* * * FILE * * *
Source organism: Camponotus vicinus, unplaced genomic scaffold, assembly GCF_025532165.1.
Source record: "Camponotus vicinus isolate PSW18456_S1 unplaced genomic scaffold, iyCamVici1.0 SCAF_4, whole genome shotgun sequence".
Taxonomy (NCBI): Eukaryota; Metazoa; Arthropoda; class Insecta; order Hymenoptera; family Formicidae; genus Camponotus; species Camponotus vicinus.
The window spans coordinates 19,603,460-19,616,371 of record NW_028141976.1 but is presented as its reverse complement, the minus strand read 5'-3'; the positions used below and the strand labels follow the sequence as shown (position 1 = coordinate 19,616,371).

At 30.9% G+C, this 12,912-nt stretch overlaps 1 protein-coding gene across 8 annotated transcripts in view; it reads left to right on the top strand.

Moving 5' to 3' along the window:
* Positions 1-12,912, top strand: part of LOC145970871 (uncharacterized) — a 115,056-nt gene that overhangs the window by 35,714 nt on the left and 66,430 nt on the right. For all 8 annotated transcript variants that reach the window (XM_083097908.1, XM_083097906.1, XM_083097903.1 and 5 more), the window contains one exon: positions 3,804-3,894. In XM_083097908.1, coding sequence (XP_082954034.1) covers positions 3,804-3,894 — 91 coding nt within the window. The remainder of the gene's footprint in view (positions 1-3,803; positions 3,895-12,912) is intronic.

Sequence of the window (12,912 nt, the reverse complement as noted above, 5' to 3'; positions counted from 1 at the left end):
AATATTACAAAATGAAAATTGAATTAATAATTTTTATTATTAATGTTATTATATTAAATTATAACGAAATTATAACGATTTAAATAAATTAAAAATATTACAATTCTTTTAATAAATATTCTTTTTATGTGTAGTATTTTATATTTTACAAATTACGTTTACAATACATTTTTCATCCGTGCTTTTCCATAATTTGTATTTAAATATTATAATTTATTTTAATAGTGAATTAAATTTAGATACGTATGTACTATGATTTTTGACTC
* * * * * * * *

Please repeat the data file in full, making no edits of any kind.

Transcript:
Source organism: Camponotus vicinus, unplaced genomic scaffold, assembly GCF_025532165.1.
Source record: "Camponotus vicinus isolate PSW18456_S1 unplaced genomic scaffold, iyCamVici1.0 SCAF_4, whole genome shotgun sequence".
Taxonomy (NCBI): Eukaryota; Metazoa; Arthropoda; class Insecta; order Hymenoptera; family Formicidae; genus Camponotus; species Camponotus vicinus.
The window spans coordinates 19,603,460-19,616,371 of record NW_028141976.1 but is presented as its reverse complement, the minus strand read 5'-3'; the positions used below and the strand labels follow the sequence as shown (position 1 = coordinate 19,616,371).

At 30.9% G+C, this 12,912-nt stretch overlaps 1 protein-coding gene across 8 annotated transcripts in view; it reads left to right on the top strand.

Moving 5' to 3' along the window:
* Positions 1-12,912, top strand: part of LOC145970871 (uncharacterized) — a 115,056-nt gene that overhangs the window by 35,714 nt on the left and 66,430 nt on the right. For all 8 annotated transcript variants that reach the window (XM_083097908.1, XM_083097906.1, XM_083097903.1 and 5 more), the window contains one exon: positions 3,804-3,894. In XM_083097908.1, coding sequence (XP_082954034.1) covers positions 3,804-3,894 — 91 coding nt within the window. The remainder of the gene's footprint in view (positions 1-3,803; positions 3,895-12,912) is intronic.

Sequence of the window (12,912 nt, the reverse complement as noted above, 5' to 3'; positions counted from 1 at the left end):
AATATTACAAAATGAAAATTGAATTAATAATTTTTATTATTAATGTTATTATATTAAATTATAACGAAATTATAACGATTTAAATAAATTAAAAATATTACAATTCTTTTAATAAATATTCTTTTTATGTGTAGTATTTTATATTTTACAAATTACGTTTACAATACATTTTTCATCCGTGCTTTTCCATAATTTGTATTTAAATATTATAATTTATTTTAATAGTGAATTAAATTTAGATACGTATGTACTATGATTTTTGACTC